Lots of libraries use Facebook for marketing and outreach activities. Facebook is a free platform where many librarians dipped their toes in the social media waters for the first time. It made sense in the early 2000s for academic libraries in particular as many of our target audience were using Facebook and there was no cost to using the service.
The way content is displayed on Facebook has changed over time. Who has not been invited to boost a post in the regular course of their Facebook duties? This was an early indicator of what was to come with Facebook; unless you could pay for an ad or a ‘boost’ your content was not going to be served up to your target audiences – that is if any of them are still even using Facebook. That’s a separate blog post!
If you manage a Facebook page for your library there’s a good chance that the type of page you’ve got is a Business page or a ‘Like’ page. Your Facebook challenge to engage your users is going to become a very real and large one in 2018. Let me explain.
I’d wager that your library has low reach with your organic content (things you don’t pay to advertise/boost) on Facebook. If your experience is different I’d love to hear about it. With Facebook’s most recent NewsFeed update it is going to be even harder for Business (Like) pages to have their content seen.
With their latest update, Facebook will be prioritizing posts that trigger conversations and meaningful interactions between users. Users will begin to see more content from their friends and family and less content from businesses; that’s libraries I’m afraid.
If you want to persist with Facebook for your library and try to work around Facebook’s NewsFeed changes, here are some things you can try:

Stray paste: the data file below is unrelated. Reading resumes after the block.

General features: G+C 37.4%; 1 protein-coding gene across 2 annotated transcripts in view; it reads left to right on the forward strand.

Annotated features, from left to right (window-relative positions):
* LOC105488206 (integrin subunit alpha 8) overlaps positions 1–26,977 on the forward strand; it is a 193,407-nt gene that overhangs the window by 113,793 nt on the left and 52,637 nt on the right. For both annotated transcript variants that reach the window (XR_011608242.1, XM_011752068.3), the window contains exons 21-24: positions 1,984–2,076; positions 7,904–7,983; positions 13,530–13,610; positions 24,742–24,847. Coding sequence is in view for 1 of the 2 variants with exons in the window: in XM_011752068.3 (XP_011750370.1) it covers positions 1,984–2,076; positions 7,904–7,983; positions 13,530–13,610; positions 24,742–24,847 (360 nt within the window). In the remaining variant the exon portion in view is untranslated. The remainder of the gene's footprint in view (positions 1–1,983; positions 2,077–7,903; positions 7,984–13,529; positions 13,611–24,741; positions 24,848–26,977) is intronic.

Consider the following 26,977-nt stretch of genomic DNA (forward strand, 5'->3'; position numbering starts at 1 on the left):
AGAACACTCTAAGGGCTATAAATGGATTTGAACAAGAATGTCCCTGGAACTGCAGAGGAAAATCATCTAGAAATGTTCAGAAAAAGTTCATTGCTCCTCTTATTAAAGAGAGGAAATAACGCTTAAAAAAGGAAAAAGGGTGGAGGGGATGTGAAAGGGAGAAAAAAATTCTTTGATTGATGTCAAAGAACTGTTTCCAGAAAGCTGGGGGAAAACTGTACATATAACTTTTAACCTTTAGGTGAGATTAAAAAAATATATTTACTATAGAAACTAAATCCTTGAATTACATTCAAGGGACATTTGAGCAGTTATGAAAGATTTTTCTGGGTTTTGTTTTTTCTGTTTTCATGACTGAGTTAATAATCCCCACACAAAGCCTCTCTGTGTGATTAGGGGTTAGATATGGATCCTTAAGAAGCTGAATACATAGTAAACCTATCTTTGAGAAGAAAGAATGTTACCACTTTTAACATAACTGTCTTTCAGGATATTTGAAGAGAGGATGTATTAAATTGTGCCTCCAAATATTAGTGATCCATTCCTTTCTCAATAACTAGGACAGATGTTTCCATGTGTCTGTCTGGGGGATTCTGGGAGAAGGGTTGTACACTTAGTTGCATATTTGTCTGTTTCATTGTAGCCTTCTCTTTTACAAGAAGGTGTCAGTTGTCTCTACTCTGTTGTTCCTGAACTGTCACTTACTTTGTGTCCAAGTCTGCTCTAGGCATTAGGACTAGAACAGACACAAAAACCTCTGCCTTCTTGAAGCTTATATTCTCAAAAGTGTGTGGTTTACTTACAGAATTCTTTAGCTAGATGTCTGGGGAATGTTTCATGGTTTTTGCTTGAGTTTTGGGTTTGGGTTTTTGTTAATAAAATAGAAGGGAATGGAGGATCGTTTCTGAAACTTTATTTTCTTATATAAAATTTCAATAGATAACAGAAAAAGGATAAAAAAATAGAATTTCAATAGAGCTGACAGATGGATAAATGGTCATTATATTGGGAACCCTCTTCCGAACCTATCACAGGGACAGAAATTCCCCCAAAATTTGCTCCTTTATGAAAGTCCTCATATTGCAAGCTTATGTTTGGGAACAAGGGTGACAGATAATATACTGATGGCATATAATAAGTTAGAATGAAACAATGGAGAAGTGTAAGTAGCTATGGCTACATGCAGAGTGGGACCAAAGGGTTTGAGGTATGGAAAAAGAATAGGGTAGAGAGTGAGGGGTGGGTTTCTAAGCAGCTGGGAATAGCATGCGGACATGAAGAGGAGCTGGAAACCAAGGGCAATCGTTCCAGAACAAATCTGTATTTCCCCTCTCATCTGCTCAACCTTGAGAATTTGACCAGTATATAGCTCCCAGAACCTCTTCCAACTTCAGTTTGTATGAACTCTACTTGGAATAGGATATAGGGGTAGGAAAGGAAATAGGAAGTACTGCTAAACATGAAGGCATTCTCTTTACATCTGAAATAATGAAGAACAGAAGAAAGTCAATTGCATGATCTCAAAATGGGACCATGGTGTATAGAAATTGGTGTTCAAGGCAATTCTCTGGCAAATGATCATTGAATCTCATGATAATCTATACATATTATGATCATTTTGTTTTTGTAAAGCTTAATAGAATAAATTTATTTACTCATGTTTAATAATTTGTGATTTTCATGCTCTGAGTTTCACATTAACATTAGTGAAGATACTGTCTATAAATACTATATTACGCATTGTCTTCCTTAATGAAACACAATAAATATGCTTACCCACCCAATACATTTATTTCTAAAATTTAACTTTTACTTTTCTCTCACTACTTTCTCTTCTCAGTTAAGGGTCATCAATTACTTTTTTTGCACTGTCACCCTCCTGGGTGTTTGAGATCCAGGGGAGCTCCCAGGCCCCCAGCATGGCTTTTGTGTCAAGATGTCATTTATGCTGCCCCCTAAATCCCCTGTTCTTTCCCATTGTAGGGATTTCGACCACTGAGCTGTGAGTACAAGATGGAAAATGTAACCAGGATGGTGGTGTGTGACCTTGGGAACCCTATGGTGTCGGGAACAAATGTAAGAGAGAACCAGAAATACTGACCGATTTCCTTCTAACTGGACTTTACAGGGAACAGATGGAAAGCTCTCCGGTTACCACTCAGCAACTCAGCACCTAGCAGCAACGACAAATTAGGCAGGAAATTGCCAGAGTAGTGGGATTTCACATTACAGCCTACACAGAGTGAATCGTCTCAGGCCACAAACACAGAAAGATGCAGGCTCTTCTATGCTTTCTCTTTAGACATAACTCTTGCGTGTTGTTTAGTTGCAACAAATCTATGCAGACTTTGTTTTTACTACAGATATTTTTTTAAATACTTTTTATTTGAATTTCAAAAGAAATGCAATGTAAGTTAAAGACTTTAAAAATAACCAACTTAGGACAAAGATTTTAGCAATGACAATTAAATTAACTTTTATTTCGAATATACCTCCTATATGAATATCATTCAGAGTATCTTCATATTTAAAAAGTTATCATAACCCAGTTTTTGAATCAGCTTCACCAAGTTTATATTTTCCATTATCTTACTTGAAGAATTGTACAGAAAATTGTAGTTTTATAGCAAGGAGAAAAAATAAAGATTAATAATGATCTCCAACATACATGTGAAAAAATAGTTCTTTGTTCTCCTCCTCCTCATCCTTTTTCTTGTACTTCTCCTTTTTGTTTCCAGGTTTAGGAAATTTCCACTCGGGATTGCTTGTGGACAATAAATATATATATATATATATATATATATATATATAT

- Spend a little of your library’s marketing budget. With Facebook Ads, you have a wealth of targeting parameters to ensure that the people you want to reach see your content.
- Create high quality video and get your users to watch it, repeatedly. This might ensure you a good position on the NewsFeed and it might bring visitors back to your page to see other content.
- Schedule some Facebook LIVE events as this will get you some visibility as the LIVE videos usually generate conversation.
- Encourage people to “see you first” by changing their settings/preferences. Difficult but not impossible.
If none of these seem attractive options for you, re-consider your marketing mix for your library. Take a look at Snapchat and Instagram as alternatives, or if you want to persist with Facebook, consider setting up a relevant Facebook Group for your library e.g. a reading group, a subject-based group, or a referencing group and spend your time there, supporting people who need your library’s expertise and assistance.
And if you have any tips or advice about using Facebook in your library please share.